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Selling Rub

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Post Fri Jun 22, 2007 8:11 am
Grand Scale BBQ Deputy
BBQ Deputy

Posts: 4272
Location: York, PA
Here you go gang, this is the first and in my mind extremely successful design idea for my BBQ Rub label.
a super huge thanks to TonyGreek for all the hard work and help.

Any opinions or ideas welcome!!


Post Fri Jun 22, 2007 9:02 am
Bob-BQN User avatar
well done
well done

Posts: 13157
Location: Texas
That label suits you to a tee. :wink:


If you plan of adding different flavors or a meat speacialty rub (like poultry or pork...) you need a place on the label to "name" it, a lid color or lid label. You KNOW that you're going to want a HOT one too. :lol:

Post Fri Jun 22, 2007 9:26 am
USFMD82 well done
well done

Posts: 679
Location: Tampa, FL
So is this general all purpose or best intended for a certain type of meat I see the poultry seasoning in there

Lol I like the rub, it almost looks like a warning sign you see on those hazmat vehicles like fire means they are combustible or something, if you could add some flame in there somewhere (like at the top of the circle as if its cooking the words GO BIG BBQ) that would look pretty cool too just my idea
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Post Fri Jun 22, 2007 11:14 am
Grand Scale BBQ Deputy
BBQ Deputy

Posts: 4272
Location: York, PA
This is a general rub. Regardless of the poultry seasoning which is just a blend of other spices anyway. My thought for future "model" if there are any would be to make it "Beef Rub...for Big Flavor" or whatever the case may be. But right now thats is not the most important as I really only use this rub and first and foremost I'm producing these for my own use, selling them and the labels are afterthoughts. If I ever refine another blend just adding the qualifier before RUB seems pretty easy.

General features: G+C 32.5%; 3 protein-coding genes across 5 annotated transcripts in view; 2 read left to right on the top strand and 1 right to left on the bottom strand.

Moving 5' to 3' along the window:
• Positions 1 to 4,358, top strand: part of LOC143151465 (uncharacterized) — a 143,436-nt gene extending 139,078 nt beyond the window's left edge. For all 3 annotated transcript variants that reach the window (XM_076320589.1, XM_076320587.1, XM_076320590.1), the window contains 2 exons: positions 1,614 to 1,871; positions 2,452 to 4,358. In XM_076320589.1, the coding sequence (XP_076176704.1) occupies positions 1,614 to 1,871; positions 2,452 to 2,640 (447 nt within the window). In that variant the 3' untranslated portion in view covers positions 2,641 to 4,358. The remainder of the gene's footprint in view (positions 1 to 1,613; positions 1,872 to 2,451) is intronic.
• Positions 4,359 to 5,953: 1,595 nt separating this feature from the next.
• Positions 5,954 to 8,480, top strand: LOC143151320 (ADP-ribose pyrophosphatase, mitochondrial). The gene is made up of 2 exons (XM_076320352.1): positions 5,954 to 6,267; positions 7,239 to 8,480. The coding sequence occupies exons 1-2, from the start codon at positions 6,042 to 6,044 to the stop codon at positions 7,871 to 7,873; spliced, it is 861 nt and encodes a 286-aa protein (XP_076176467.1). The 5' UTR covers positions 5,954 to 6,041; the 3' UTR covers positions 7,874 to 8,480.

We looked at several flame styles but since this blend isn't really hot I shyed away from that.

Post Fri Jun 22, 2007 1:11 pm
Bob-BQN User avatar
well done
well done

Posts: 13157
Location: Texas
I love the SIZE = 1/1000 ton. 8) Will the average consumer be able to figger it out? :lol:

Post Fri Jun 22, 2007 2:48 pm
toasty medium

Posts: 160
Location: St. Louis
EATWELL wrote:
The only recommendation I would have is to talk to an attorney and make sure you understand the liabilities should there be a lawsuit.

Nothing agaist trial lawyers, but there need not be any real fault or damages, and a lawsuit can be brought none the less. Some people are professional clients.

Oh come on. As an attorney, I have a pretty thick skin, but notwithstanding your assurance that your comment is "nothing against trial lawyers," this is the most forced, opportunistic criticism of the bar I've ever seen. It probably is a good idea to talk to an attorney to make sure that you are on the right path, but the suggestion that trial lawyers are circling the wagons around someone who markets BBQ rub on a small scale is just absurd. Beware, trial lawyers are afoot -- BOOGA BOOGA BOOGA!! :roll: Besides, he's already insured -- isn't that what insurance is for?

Remember, people can and will bring ridiculous litigation with or without lawyers. I turn down 20 cases for every case I take and I guarantee you some of these nutjobs go ahead and sue on their own anyway. All that you need to file suit is the ability to write up your claim, walk to the courthouse, and file it -- no lawyer necessary.

Back on point, I think this is a great idea, especially if they can make it for less than you make it yourself. I like your first shot at the label, too, especially the "1/1000 of a ton" part!!!

Feel free to drop me a PM if you'd like any guidance on what sorts of legal issues you need to keep in mind as you move forward. If you've already got your LLC set up and are insured, though, you're already well on your way.
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Post Fri Oct 12, 2007 6:56 pm
Truckman medium

Posts: 187
Location: Dallastown, PA
It's been a while now...just curious how it's going? Have I missed anything as far as an ETA or anything? I don't think I missed any threads announcing the final product, just curious. Hope it's going smooth for ya and we'll get to purchase some soon to sample.
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Post Sat Oct 13, 2007 12:05 pm
riggins44 medium

Posts: 139
Location: Yorktown, VA
Paypal (as others have mentioned) is probably the best way to go starting out.
It protects you against bad checks and such. For you to personally accept
credit cards, you would need a business license.

Let me know when it does hit the market. I'm willing to purchase a bottle
or two.

Post Sat Oct 13, 2007 8:44 pm
Swamp Yankee well done
well done

Posts: 315
Location: Mass
I watch alot of food programs and what your talking about is quite common. many small establishments don't have the equipment or time to produce their special sauces or rubs. And those with secret recipes will have the dry ingredients made up by an outside company and their employees mix it with the wet ingredients. That way nobody has the whole formula. Go for it!!! :D
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